By getting people to think that desires are the enemy, Eastern religions have succeeded in destroying the creativity and gumption that are needed to transform the Earth into something wonderful. By telling us the outer world is just “Illusion” and therefore of no intrinsic worth, they get people to stop caring, doing, desiring, solving problems, and making things better. In fact, desires are treasures if they come from the place deep within us. They are the channel through which the infinite continually creates, expressing itself in the universe.
The artist desires to make a beautiful painting; the lover desires to develop a tender relationship; the builder desires to build a fantastic mansion; and the entrepreneur desires to build a vibrant business. There is nothing innately wrong with those desires – they are divine in their origin. The problem only comes in when the artist thinks he can’t survive without a patron, the lover thinks he must have his beloved in order to live, the builder believes construction depends on things outside of his control, and the entrepreneur thinks he’s at the mercy of the market.
In all these examples, the problem is one of looking in the wrong place for support: the problem is not with the desire itself. When we go through a devastating loss and feel better than we did when we had the thing we wanted, it’s because the loss has freed us from our false belief that we must have the support of that thing or person in order to thrive. Our desire was of the dependent kind, not the joyous self-expressive kind. We started out with a joyous desire most likely, but then forgot where the happiness was coming from: our inner self. We forgot that the art comes from a glorious inner vision that is dependent on no one, that the beloved was drawn to us on account of the inherent attraction in who we are, that the mansion was born in the mind and can only spring from there – nowhere else – into reality, and that the business runs on the natural gravity/attraction between people of kindred interests.
It’s not that support does not come to us from the outer world (the environment) or that it shouldn’t. Things around us naturally are drawn to us in accord with the workings of our mind and heart. The things we focus on do indeed gather around us, and if we’re in tune with ourselves, thinking in a way that is joyous and centered, then the things we attract are good, and the support we need for our dreams and desires manifests in our life in the form of magnificent outer phenomena. The money comes just when we need it, the love is there for us that we long to experience, the material resolution to a problem we are dealing with naturally appears.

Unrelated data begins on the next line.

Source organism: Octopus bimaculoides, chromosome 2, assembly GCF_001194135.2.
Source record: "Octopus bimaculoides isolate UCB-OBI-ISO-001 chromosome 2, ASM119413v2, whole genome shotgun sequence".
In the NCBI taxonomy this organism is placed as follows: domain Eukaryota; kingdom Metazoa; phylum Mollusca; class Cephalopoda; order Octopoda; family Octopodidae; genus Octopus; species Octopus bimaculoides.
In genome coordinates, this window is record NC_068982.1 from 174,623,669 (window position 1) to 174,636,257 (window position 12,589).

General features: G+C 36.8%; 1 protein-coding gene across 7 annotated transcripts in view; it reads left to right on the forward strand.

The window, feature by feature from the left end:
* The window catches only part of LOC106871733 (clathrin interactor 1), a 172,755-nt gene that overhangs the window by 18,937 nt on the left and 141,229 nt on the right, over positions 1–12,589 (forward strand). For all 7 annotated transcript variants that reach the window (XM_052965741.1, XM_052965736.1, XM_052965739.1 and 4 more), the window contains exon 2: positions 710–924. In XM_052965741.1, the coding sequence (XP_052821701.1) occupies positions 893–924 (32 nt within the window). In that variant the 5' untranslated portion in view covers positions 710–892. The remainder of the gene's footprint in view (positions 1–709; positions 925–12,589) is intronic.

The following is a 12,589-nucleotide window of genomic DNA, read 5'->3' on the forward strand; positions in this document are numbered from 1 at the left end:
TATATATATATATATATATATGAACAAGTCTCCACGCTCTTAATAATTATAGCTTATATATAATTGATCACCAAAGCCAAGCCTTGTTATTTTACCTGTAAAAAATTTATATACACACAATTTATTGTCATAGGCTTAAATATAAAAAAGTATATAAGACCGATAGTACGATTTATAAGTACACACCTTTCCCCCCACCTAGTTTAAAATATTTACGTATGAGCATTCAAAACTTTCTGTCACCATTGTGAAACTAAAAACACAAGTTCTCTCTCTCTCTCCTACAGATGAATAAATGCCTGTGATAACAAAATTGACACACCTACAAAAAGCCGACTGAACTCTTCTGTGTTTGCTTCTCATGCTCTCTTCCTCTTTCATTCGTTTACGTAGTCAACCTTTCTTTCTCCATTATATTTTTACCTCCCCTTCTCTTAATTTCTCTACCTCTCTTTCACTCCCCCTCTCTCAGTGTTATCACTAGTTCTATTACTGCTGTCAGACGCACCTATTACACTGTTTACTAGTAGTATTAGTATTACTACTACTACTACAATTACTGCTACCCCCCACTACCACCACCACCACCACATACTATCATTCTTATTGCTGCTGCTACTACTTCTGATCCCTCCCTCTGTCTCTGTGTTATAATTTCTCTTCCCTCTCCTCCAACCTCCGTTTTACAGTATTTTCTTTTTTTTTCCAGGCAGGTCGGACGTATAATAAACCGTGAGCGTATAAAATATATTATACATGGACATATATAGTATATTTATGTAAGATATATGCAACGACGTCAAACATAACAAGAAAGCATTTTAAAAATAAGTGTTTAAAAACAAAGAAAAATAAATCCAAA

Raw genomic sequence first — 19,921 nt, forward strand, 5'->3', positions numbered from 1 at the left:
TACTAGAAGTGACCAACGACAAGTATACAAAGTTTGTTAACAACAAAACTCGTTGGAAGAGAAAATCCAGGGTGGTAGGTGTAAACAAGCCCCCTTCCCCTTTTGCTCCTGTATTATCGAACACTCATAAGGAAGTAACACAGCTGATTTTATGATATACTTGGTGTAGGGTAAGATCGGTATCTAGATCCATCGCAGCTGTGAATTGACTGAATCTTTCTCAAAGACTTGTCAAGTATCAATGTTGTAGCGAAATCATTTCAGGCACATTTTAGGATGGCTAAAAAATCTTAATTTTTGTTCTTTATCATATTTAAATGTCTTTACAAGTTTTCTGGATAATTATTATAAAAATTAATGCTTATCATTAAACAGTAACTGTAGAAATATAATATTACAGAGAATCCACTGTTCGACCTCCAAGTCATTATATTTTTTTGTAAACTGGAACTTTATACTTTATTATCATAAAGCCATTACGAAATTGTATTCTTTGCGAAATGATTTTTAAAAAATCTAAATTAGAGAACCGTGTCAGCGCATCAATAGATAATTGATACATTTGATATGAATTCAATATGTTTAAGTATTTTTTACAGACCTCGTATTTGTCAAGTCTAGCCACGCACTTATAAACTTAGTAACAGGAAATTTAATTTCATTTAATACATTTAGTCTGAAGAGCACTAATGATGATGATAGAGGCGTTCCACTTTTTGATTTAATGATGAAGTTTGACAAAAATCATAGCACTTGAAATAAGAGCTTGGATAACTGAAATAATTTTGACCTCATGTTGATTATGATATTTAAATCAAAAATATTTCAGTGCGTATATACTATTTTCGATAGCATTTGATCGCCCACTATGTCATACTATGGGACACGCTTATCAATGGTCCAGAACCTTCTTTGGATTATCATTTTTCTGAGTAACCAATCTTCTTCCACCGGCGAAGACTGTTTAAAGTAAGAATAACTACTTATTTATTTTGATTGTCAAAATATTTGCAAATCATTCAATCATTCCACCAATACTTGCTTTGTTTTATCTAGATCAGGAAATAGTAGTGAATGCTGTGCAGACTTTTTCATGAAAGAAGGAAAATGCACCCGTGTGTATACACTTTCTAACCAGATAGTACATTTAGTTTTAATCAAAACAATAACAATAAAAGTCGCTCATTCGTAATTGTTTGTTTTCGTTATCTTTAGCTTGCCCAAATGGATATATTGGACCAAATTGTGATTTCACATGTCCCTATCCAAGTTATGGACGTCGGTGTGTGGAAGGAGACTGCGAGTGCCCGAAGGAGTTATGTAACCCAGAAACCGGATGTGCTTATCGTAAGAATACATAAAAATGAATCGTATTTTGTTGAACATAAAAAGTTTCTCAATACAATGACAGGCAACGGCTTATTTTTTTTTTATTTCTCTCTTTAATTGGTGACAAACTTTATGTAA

Things and people come to us as support, but the source of the support is not the things and people: it is the mechanism of desiring in an integrated way, of desiring from the level of our inner font of infinity. It is our inner font of fullness that draws to us the things we need when we need them, that fulfills our desires. So long as we’re in touch with this, we don’t rely too heavily on the manifestation of support that appears. We know it comes from the inner source of infinite supply, so we’re not too attached to how things play out. We know if a person who supported us leaves or changes, someone or something better will appear – someone or something more resonant with our needs, attracted to fulfilling them because doing so fulfills their own desires of joyous expression.
In other words, so long as we are in touch with the miracle of where things really come from – the inner divine – we will always have the outer support we need without being overly dependent on it. We will have needs and desires, the environment will support them, but we’ll know it is the infinite that supports the things and people in the environment that is providing for us. We’ll know to go to the infinite within us when we are in need, rather than begging or manipulating people to help us when they don’t want to, and rather than grasping for things that belong to others. We’ll navigate the outer world with a song in our heart, gracefully moving among our brethren, attracting to us everything we wish for in a way that supports at the same time as we are supported.